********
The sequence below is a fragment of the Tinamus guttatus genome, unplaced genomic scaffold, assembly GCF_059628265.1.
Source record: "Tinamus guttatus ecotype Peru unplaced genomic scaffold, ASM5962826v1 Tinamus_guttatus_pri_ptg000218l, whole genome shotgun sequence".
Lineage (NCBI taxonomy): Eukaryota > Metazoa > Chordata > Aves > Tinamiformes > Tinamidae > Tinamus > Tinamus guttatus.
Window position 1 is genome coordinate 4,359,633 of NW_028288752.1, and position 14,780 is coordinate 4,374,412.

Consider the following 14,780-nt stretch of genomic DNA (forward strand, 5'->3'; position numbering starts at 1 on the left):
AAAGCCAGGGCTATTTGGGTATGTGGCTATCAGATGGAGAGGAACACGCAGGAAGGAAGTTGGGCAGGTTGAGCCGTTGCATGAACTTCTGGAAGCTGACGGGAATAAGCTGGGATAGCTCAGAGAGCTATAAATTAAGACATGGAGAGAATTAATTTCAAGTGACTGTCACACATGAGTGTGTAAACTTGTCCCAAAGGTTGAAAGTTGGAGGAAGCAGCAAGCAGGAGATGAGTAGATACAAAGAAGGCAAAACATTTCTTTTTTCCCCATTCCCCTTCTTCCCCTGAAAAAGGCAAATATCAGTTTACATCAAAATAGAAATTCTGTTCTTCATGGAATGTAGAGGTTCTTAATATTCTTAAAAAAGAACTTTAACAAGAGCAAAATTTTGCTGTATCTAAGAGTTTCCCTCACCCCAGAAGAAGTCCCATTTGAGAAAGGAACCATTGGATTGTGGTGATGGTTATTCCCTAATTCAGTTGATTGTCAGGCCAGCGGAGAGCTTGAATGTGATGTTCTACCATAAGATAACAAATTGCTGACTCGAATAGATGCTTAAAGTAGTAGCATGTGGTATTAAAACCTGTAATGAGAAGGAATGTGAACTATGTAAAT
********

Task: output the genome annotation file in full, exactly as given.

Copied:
The sequence below is a fragment of the Tinamus guttatus genome, unplaced genomic scaffold, assembly GCF_059628265.1.
Source record: "Tinamus guttatus ecotype Peru unplaced genomic scaffold, ASM5962826v1 Tinamus_guttatus_pri_ptg000218l, whole genome shotgun sequence".
Lineage (NCBI taxonomy): Eukaryota > Metazoa > Chordata > Aves > Tinamiformes > Tinamidae > Tinamus > Tinamus guttatus.
Window position 1 is genome coordinate 4,359,633 of NW_028288752.1, and position 14,780 is coordinate 4,374,412.

Consider the following 14,780-nt stretch of genomic DNA (forward strand, 5'->3'; position numbering starts at 1 on the left):
AAAGCCAGGGCTATTTGGGTATGTGGCTATCAGATGGAGAGGAACACGCAGGAAGGAAGTTGGGCAGGTTGAGCCGTTGCATGAACTTCTGGAAGCTGACGGGAATAAGCTGGGATAGCTCAGAGAGCTATAAATTAAGACATGGAGAGAATTAATTTCAAGTGACTGTCACACATGAGTGTGTAAACTTGTCCCAAAGGTTGAAAGTTGGAGGAAGCAGCAAGCAGGAGATGAGTAGATACAAAGAAGGCAAAACATTTCTTTTTTCCCCATTCCCCTTCTTCCCCTGAAAAAGGCAAATATCAGTTTACATCAAAATAGAAATTCTGTTCTTCATGGAATGTAGAGGTTCTTAATATTCTTAAAAAAGAACTTTAACAAGAGCAAAATTTTGCTGTATCTAAGAGTTTCCCTCACCCCAGAAGAAGTCCCATTTGAGAAAGGAACCATTGGATTGTGGTGATGGTTATTCCCTAATTCAGTTGATTGTCAGGCCAGCGGAGAGCTTGAATGTGATGTTCTACCATAAGATAACAAATTGCTGACTCGAATAGATGCTTAAAGTAGTAGCATGTGGTATTAAAACCTGTAATGAGAAGGAATGTGAACTATGTAAAT